They Place Culture Above All Else. Modern business, shaped by technology, is increasingly diverging to two nodes – on the one hand to great size quickly (see Google, Facebook, eBay, Twitter, et al.) and on the other hand, to corporations of one, the so-called Free Agent Nation.
The tools of collaboration and connectivity - mobile always-on Internet, cloud productivity applications like Google Apps, Basecamp, Salesforce and Skype - are so good that the natural devolution is to a BREAKUP of the corporate form and to everyone working for themselves, by themselves.
Now except for the very fortunate few (see Google et al. above), almost everyone else is left with the challenge of how to get to scale and once there how to maintain it.
This is HARD. In a world where ideas and technologies and business models and even intellectual property (sad but true) can be copied and undercut worldwide at the speed of a mouse click, what can any company really hold onto?
The answer is company culture. There is no one size fits all answer as to what the “right” corporate culture is. Successful cultures are as disparate as General Electric’s famously formulaic one, to Zappos’, Virgin’s, and Mind Valley’s irreverent, almost carefree approaches.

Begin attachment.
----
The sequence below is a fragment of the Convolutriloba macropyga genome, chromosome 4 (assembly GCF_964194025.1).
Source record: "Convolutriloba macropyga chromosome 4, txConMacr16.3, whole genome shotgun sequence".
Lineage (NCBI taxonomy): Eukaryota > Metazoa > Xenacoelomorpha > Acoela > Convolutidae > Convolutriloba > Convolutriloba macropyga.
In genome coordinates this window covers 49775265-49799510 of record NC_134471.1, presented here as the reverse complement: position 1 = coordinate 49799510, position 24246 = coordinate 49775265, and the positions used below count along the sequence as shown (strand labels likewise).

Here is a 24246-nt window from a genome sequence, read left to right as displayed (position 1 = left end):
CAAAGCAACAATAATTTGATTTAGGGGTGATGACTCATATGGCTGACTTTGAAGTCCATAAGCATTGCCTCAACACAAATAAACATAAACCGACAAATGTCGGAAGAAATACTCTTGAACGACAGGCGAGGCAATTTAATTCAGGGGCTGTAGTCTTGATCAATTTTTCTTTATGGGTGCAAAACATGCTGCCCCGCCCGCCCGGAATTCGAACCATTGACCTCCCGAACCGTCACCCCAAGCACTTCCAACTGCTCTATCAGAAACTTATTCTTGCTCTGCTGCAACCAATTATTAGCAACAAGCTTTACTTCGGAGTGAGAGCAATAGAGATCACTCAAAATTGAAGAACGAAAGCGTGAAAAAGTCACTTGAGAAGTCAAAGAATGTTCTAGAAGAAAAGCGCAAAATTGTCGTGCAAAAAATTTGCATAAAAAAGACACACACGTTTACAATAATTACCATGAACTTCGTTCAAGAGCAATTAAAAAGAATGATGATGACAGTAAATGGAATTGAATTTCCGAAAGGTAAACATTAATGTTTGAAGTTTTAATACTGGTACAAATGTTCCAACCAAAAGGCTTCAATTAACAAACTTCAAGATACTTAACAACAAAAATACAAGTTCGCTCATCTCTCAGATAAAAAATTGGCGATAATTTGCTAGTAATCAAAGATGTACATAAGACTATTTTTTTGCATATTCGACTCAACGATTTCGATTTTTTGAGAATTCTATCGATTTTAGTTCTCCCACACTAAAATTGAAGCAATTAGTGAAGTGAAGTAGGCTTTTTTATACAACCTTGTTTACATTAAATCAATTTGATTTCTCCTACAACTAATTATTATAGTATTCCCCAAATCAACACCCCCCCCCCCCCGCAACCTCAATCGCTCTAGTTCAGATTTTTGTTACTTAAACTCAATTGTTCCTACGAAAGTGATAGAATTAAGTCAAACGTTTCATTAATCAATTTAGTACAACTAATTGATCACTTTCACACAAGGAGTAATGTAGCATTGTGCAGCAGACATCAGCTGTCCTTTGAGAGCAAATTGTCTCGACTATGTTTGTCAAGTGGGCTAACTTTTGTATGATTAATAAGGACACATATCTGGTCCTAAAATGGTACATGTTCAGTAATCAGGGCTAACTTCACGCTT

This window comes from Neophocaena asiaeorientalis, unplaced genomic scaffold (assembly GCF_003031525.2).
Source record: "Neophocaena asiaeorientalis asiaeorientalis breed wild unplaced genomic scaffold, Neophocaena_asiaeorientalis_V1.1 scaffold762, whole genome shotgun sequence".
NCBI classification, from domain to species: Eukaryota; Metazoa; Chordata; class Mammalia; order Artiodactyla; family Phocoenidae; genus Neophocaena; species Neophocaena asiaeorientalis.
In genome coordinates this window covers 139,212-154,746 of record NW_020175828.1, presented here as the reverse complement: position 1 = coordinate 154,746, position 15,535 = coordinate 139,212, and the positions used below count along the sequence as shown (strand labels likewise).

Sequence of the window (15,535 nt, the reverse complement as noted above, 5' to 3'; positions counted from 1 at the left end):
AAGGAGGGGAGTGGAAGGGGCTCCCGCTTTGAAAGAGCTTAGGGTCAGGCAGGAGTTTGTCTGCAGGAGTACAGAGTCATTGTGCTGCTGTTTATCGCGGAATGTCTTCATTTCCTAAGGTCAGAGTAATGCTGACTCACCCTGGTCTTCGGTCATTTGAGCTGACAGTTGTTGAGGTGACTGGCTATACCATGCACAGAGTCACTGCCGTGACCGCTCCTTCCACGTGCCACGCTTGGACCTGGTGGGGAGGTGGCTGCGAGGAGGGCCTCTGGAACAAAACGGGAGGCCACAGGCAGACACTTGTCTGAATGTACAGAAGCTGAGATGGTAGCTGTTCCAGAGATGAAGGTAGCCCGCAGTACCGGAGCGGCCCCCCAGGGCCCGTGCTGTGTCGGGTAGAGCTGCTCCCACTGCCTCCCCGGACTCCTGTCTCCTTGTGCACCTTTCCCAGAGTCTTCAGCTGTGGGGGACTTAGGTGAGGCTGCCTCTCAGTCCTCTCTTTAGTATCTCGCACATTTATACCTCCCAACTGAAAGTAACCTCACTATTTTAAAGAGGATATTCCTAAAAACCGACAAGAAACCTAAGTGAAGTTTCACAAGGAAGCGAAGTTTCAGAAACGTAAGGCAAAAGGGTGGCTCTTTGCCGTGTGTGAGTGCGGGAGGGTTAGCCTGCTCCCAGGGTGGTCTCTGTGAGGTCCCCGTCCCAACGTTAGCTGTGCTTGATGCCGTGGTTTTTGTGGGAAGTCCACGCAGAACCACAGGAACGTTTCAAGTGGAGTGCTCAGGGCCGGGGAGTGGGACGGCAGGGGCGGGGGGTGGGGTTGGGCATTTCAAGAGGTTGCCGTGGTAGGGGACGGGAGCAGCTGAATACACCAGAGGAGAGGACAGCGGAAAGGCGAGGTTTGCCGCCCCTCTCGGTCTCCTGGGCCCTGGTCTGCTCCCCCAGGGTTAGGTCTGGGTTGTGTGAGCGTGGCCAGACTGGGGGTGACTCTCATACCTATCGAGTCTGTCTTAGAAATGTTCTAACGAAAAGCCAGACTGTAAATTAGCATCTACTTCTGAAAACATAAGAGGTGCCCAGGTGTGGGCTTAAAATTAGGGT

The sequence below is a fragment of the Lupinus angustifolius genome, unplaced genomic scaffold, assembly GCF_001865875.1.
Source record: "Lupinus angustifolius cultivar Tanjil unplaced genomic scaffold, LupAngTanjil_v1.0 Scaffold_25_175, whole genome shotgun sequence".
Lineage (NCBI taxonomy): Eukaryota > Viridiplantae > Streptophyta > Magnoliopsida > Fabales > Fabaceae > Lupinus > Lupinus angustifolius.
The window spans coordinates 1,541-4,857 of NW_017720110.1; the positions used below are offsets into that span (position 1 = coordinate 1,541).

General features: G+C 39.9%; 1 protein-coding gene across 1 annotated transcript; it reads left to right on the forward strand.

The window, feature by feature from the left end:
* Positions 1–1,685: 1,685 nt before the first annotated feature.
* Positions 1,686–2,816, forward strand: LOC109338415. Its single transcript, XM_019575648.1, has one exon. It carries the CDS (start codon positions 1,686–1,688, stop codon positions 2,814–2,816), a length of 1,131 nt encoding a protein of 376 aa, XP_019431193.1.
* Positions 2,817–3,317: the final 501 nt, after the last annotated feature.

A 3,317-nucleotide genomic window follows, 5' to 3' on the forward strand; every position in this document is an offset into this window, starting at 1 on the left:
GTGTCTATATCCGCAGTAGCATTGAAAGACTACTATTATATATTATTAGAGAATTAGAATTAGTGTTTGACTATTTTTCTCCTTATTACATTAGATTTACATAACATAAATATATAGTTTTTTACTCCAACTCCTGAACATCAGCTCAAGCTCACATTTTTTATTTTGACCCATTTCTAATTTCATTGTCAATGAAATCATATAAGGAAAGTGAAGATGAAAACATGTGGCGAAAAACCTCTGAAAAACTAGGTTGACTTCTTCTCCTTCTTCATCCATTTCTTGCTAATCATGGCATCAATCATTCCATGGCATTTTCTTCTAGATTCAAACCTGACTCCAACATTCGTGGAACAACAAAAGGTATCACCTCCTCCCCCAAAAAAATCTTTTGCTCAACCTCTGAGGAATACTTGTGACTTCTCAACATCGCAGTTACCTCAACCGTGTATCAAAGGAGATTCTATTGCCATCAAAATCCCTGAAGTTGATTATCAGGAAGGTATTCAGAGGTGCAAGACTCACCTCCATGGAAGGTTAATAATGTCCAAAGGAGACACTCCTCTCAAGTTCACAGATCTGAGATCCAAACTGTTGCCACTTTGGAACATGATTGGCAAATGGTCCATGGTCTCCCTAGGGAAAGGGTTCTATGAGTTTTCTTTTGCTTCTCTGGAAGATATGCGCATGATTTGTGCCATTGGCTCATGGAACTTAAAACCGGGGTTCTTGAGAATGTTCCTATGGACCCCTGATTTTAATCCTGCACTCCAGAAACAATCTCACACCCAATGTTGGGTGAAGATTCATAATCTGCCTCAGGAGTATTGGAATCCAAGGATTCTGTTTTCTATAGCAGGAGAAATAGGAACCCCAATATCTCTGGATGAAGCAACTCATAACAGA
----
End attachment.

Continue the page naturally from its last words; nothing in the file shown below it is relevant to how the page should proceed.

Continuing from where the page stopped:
But a few constants remain. A strong results and metrics-focused approach. A vigilant commitment to ethics and integrity. And an environment that encourages and demands learning and constant improvement of people and processes.
The great thing is that via the Internet we CAN copy the principles of the best of them - Zappos’ and Mind Valley’s and scores of others are online for all to see. While the principles of course are NOT the culture itself (wouldn’t it be nice if it was that easy?) they ARE signposts as to what is possible.
They Embrace the Black Swan Both Within and Without. At the core of modern entrepreneurship are the sometimes seemingly mystical precepts of The Black Swan.
The concept of The Black Swan was popularized by the great Lebanese thinker and writer Nicholas Taleb in his bestseller of the same name. He describes it best: